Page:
Pretty Printer in Python (pprint Module)

The fairy basket has a lot more to offer, Right?

Taking no time, let’s start with yet one more important function of Python, Pprint().

The pprint module gives the capability to “pretty-print” arbitrary Python data structures in such a form that can be used as input to the interpreter.

And if the formatted structures include objects which are not fundamental Python types, then the representation is not loadable.

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What is Pretty Print in Python?

Pretty print acts as a source code which helps in the formatting conventions and markup of small codes in a python program.

What makes pretty print different from any other function is that the coder can simultaneously check and correct the mistake in a code.

Python pprint Module Syntax

from pprint import pprint
x= "Welcome to TechVidvan"
print(x)

Output:

Welcome to TechVidvan

Pprint Module in Python

The simplest way to use Pprint is as given in the above code.

The simplicity of using the Pprint module is to make things like dictionary printouts so much easier to read. And a coder can do this in a fairly easy manner.

In the pprint module, the function prints to standard out while the format function returns a string that is likely to be useful in logging also for other output requirements.

Here is something the fairy basket has to offer as a bonus, to the ones who are new to Pprint.

The above information is quite enough to get started and do your own code, but wait.

Do you have any ideas about python files? Then tune with me, Pprint() does something miraculous here too.

Python pprint example

list=[1,2,3,4,5]
>>>print(list)

Output:

y
[1, 2, 3, 4, 5]

JSON Pretty print in Python

JSON Pretty print is a function in datafile library which simply executes the print method in any of its saved file.

There are two examples listed below:

1. Example of JSON Pretty Print using Python

import json
hijson = '{ "website": "TechVidvan", "topic": "Pprint"}’
parsed =json.loads(hijson)
print json.dumps (parsed, indent=2, sort_keys= True)

2. Example of JSON print from File using Python

import Json
with open ('json TechVidvan.txt') as jasonfile:
         parsed= json.load(json TechVidvan)
print json.dumps(parsed,indent=2, sort_keys= True)

The program will write, read, and create Python objects and dump the Json Data in a string.

Recursive Data Structure with Pprint

Pretty Print proves to be very beneficial when repetitive data is entered by the user.

It treats all the values as different yet in the same variable, which not only makes the code efficient but also saves the time of the coder.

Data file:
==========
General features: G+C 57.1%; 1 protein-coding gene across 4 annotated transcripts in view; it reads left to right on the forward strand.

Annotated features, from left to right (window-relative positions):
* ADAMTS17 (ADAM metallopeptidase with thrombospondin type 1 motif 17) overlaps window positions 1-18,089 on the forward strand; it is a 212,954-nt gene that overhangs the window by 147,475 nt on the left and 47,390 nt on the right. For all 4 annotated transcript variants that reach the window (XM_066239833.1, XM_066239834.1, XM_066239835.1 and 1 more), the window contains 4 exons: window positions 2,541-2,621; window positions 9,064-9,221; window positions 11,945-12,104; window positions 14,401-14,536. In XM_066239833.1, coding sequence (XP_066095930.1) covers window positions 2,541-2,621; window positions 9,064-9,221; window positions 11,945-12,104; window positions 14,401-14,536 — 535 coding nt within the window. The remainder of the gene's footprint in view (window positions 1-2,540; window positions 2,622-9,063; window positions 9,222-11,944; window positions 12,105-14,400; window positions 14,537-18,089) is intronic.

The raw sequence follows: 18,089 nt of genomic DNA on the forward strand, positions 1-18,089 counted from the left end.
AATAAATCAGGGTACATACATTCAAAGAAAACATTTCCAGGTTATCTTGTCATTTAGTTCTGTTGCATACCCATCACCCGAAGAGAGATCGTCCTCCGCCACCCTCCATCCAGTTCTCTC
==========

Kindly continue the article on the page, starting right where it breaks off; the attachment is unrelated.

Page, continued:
Example of Recursive Data Structure with Pprint

>>> from pprint import pprint
mylist=['a','b','c','d']
mylist.append("t")
print(mylist)

Output:

y
[‘a’, ‘b’, ‘c’, ‘d’, ‘t’]

Controlling Output Width in Python

The actual output width for the formatted text is 80 columns. To adjust that width, use the width argument to pprint().

Python pprint example to control Output Width

mylist=['a','b','c','d']
mylist.append("t")

for i in mylist:
    del (i)
print(mylist)

Output: 

y
[‘a’, ‘b’, ‘c’, ‘d’, ‘t’]

Limiting Nested Output in Python

For the deep data structures, you may not need the output to include all of the details. It might be impossible to format the code properly, the formatted text might be too large to manage, or you may need all of it again.

In that case, the depth argument can control how far down into the nested data structure the pretty-printer goes and executes.

Example of python limiting nested Output

for width_1 in [ 80, 20, 5 ]:
    print ("WIDTH  =", width_1)

Output:

y
WIDTH = 80
WIDTH = 20
WIDTH = 5

Python Pprint Formatting

We can format the data structure without having to write it in a stream. For doing this, we use pformat() to build a string representation, which includes logging.

Python pprint Formatting Syntax:

>>> import logging
>>> from pprint import pformat
>>> logging.basicConfig
       level=logging.DEBUG,
       format='%(levelname)-7s %(message)s',)
>>> logging.debug('Logging pformatted data')

Arbitrary Classes in Python

The arbitrary classes in python act as a normal printing dictionary of the code, which copies the data from the library and executes it in the code. And finally prints it in the source code as a copy.

Summary

Hence, we discussed one more magic spell from the basket. The Python pprint module and its method with its attributes and execution.

The major among these are width, depth, and compact. Moreover, we looked at the example codes of Python pretty print.

Then for the advanced coders who are well versed with python binary data files, we learned how Json uses pprint to read, append as well as write python static/dynamic files.

Towards the end of the article, we learned how we can actually use this simple yet very useful module in various programs of Python.

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